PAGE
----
Monday , April 22, 2024

‘Pig Butchering’ Is the Latest Scam to Defraud Consumers of Cryptocurrency

As if cryptocurrency didn’t have enough problems with the financial failure of the major FTX exchange, plummeting values, and, most recently, links to two of the biggest bank failures in U.S. history, now criminals are running scams built around crypto trading to defraud consumers.

The scams, known as “pig butchering,” are a variant of the so-called romance scams in which criminals adopt an online persona to make contact online with unsuspectings victim to gain their trust and defraud them.

The scam, which got its name because it metaphorically fattens up the victim before the criminal goes in for the kill to steal money, uses social engineering to make contact with potential victims through social media or text messages. The contact engages the victim in long-term communication to establish a friendship. The criminal then proposes the victim invest in cryptocurrency through Web sites and apps, fake brokers, or liquidity-mining pools that appear to be real but are controlled by the criminal enterprise.

Scammers pose as highly successful traders in cryptocurrency and groom their targets to invest through sham Web sites. Once victims invest enough money, the scammers take it all and vanish,” says Maya Shabi, a payment and risk specialist for EverC, an artificial-intelligence and management-platform provider.

According to Shabi, the FBI reported pig-butchering scams defrauded consumers in the United States of $420 million in 2021. In addition, the U.S. Department of Justice in November seized Internet domains that defrauded five victims out of nearly $10 million.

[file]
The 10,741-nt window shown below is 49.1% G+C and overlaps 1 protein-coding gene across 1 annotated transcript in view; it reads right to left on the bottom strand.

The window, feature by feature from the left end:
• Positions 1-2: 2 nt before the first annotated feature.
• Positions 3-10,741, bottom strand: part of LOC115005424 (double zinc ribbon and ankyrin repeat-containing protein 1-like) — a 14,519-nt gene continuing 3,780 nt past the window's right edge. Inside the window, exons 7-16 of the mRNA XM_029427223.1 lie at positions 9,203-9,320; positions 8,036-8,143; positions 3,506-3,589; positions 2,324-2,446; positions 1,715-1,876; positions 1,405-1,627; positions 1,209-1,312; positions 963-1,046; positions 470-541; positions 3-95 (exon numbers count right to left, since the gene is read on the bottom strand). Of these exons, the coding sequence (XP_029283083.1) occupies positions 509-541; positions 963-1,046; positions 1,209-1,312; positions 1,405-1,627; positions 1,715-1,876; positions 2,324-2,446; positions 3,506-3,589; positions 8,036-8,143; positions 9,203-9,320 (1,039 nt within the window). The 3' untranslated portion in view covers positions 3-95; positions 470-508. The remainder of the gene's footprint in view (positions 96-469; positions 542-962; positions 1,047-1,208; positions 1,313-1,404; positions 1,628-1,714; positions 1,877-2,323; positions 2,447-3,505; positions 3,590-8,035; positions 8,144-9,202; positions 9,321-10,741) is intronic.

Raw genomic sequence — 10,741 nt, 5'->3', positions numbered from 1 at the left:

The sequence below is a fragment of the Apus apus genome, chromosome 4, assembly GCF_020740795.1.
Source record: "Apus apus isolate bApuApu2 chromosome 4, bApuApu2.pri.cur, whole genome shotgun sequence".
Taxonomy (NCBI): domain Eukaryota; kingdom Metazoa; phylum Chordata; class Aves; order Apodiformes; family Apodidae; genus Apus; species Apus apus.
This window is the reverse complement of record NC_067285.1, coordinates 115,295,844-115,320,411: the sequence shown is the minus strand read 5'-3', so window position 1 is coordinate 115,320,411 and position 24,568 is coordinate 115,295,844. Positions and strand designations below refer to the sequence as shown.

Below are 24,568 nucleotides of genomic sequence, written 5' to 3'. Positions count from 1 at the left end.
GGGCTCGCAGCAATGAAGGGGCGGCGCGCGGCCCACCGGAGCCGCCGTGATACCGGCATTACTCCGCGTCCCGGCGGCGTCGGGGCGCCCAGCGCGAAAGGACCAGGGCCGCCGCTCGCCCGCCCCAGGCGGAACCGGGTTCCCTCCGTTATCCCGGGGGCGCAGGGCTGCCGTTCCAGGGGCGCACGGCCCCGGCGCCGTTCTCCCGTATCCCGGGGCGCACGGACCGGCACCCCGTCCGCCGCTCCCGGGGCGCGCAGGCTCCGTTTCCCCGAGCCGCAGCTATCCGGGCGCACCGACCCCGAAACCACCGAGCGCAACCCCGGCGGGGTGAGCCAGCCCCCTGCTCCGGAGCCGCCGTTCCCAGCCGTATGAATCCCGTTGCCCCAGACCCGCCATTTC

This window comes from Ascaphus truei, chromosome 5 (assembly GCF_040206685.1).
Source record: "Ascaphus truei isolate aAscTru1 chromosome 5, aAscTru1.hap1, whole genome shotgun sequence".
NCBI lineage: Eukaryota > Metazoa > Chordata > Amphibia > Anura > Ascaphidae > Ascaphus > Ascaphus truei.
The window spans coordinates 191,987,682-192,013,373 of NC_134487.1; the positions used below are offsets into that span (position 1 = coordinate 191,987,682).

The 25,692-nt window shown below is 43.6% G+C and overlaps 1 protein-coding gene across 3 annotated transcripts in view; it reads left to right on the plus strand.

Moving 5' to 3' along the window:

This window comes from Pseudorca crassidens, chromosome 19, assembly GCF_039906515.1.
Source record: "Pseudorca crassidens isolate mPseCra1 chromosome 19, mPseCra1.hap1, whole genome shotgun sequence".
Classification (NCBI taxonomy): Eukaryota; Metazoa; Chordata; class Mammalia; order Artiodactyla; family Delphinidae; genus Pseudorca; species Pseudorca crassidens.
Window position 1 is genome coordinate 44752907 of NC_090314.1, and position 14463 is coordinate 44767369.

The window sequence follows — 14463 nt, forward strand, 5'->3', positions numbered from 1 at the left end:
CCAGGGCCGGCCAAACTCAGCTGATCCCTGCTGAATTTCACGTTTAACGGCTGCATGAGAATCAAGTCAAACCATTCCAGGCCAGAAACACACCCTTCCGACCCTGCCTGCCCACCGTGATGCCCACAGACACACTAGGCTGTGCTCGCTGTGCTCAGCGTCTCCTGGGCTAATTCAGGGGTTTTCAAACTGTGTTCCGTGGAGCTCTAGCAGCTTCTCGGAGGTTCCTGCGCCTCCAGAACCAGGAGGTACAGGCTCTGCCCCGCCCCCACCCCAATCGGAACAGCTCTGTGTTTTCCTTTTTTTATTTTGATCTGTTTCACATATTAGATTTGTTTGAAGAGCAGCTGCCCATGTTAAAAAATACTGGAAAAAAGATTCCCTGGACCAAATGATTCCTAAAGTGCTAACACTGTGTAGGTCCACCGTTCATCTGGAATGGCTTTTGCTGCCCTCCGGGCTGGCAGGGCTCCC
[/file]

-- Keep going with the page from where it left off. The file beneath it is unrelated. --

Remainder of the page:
Criminals troll for potential victims on dating and social-media sites, and even through random text messages that appear to be accidentally sent to a wrong mobile-phone number. After contact is established and the criminal has earned the victim’s trust, the criminal persuades victims to deposit money in digital-asset wallets, such as Coinbase, which are legitimate businesses.

In the next step, Shabi says, criminals persuade the victim to connect the funds in the wallet to a crypto-investment Web site or app they control. They then simulate account balances, profits, and losses, according to an FBI bulletin released earlier this month warning consumers about a spike in crypto-investment scams.

“Criminals coach victims through the investment process, show them fake profits, and encourage victims to invest more. When victims attempt to withdraw their money, they are told they need to pay a fee or taxes. Victims are unable to get their money back, even if they pay the imposed fees or taxes,” the bulletin says.

At that point, the criminal and their fake investment platforms disappear with the absconded funds.

“[Criminals] have developed creative ways of using financial services from trading platforms, payment providers, and banks, while hiding the true nature of their crimes,” Shabi says. “It’s critical for industry leaders to stay informed on this issue and take action to prevent it moving forward.”

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